The a-stabile multivibrator circuit made with 2 x BC 547 b is a very good beginners circuit.
You can learn a lot about: R-C frequency relations, how to generate different frequencies in the most elementary way, how to generate certain waveforms that you need/like by playing with resistor and capacitor values, suplly voltage, time relations, etc etc. Important: could be that it sometimes does not want to start, like YT user Micky Bee mentioned. If it does not want to start oscillating go to https://youtu.be/rmrH4MqvQRo
for more info.
When it does not want to start oscillating change the value of the BASE resistors of TS 1 and TS 2 substantially, say: 1 K and 10 K or 10 K and 100 K or 4K7 and 10 K/22K. To create an “inbalance” when the supply voltage is switched to the circuit.

For beginners (& profs…) : (always…) use the advised transistors for first electronic experiments (in general, of course). Reason: they always work (!). So the BC 547 (NPN, Hfe 200-250) the BC 557 (PNP, Hfe = 200-250), the BD 139 (medium power NPN, Hfe=70-150) or the BD 140 (medium power PNP, Hfe = 70-150) or the 2N3055 (Hfe 50-70) or the 2N2219 for HF purposes up to 30 MHz.

When you want success in first experiments: buy/use them and always check their Hfe (= “GE” amplification factor) before soldering them into a circuit.

The circuit surely works with 2 x BD 139 or with one BC 547 B (TS1) and a Darlington of BD139-2N3055 (TS2-TS3).

Sorry to say: sometimes you buy BC 547 b on flea markets with an extreme amplification factor, say 400-500 or so. Throw transistors with unexpected high Hfe’s away, they were/are (in general) dumped on the hobby market by manufacturers, their “steilheid” is too high.

“Steilheid” (Dutch word) means the relation between input current on their bases (tiny) and the current between collector-emitter is too high, thus irrational, these transistors can only act as a “switch”.

Other types of transistors (apart from the mentioned) could (read: could…) give disappointing results in beginners and professional circuits & experiments, sorry to say.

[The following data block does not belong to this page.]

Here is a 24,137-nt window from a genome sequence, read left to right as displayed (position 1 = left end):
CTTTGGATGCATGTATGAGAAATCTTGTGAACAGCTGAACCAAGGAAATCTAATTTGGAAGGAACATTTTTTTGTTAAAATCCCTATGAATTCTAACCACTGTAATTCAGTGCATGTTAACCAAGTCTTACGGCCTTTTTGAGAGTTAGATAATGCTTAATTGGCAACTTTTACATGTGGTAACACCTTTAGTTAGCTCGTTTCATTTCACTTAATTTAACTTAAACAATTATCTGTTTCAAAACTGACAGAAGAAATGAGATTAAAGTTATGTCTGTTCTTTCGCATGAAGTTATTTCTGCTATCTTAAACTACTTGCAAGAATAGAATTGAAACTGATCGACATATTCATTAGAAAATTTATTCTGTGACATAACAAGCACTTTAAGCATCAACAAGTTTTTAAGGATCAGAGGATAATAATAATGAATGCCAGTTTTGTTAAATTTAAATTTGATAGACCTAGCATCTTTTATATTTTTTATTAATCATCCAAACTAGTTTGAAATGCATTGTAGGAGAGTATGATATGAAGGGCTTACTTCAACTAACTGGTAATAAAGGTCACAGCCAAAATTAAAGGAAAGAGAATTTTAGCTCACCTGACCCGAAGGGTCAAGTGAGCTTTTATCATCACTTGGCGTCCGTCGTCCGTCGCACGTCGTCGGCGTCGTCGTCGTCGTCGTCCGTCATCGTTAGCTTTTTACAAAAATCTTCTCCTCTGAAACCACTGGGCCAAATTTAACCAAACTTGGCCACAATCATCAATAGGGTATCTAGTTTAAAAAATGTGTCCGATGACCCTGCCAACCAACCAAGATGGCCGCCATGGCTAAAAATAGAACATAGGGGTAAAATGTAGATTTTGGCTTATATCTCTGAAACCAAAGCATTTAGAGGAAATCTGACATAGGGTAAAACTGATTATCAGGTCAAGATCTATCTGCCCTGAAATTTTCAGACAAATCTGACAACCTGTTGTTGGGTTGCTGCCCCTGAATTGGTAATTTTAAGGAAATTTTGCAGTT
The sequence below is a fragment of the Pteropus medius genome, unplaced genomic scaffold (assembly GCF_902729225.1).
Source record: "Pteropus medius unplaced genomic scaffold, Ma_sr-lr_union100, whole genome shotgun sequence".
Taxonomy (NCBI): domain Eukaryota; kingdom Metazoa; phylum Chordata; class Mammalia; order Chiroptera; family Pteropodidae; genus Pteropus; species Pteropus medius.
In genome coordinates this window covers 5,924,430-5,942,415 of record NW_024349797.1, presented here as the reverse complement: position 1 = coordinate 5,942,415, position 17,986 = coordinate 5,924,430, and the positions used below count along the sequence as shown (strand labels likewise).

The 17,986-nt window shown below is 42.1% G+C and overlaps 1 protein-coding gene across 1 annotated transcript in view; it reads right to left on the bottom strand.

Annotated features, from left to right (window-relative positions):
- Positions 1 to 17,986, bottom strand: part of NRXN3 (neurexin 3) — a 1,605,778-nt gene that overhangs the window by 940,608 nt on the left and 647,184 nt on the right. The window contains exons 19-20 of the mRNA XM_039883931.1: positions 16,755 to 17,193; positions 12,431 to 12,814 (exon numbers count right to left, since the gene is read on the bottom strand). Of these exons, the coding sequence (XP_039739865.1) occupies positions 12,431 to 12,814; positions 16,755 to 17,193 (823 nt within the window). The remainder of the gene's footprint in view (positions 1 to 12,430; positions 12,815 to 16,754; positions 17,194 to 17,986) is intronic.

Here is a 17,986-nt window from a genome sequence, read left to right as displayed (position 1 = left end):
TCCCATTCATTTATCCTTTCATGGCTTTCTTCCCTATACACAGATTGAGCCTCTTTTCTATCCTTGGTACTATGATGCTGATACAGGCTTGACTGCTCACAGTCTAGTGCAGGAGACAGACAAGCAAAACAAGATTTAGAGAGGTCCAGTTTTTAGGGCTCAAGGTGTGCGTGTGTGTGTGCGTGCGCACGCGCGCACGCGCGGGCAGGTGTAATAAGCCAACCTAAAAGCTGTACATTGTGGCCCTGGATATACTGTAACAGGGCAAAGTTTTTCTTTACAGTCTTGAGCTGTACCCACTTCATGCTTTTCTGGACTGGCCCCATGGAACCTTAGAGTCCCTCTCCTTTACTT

All the videos hat I have published on You Tube can be found via my Channel Trailer: Link is

In thematic order you can find these video’s under the “comments” section.
Important: to find all the links to the (+/-700) video’s on my YT Channel, select, in the comments section, “NEWEST FIRST”

My books about electronics are available via the website from “Lulu”, search for author “Ko Tilman” there.

https://www.lulu.com/shop/search.ep?keyWords=ko+tilman&type=

There is an important video via which you can buy a document where I give links to many of my video’s, published between 2010 and 2018.

Link is: https://youtu.be/XXRsA24NUE0

My books are also available via Barnes and Noble and via Amazon.

Regarding all my video’s: I constantly keep them actual, so the original video’s with the most recent information are always on YouTube. That is the source, and search there. When my video’s are reproduced or re-edited on other websites/channels you can not (!) be sure about the original content (=really working electronics) and important adaptations to the circuits.

Be aware of that, I saw on the internet my circuits reproduced in a poor or even not proper way. I can not help that, sorry. Update 3 july 2019.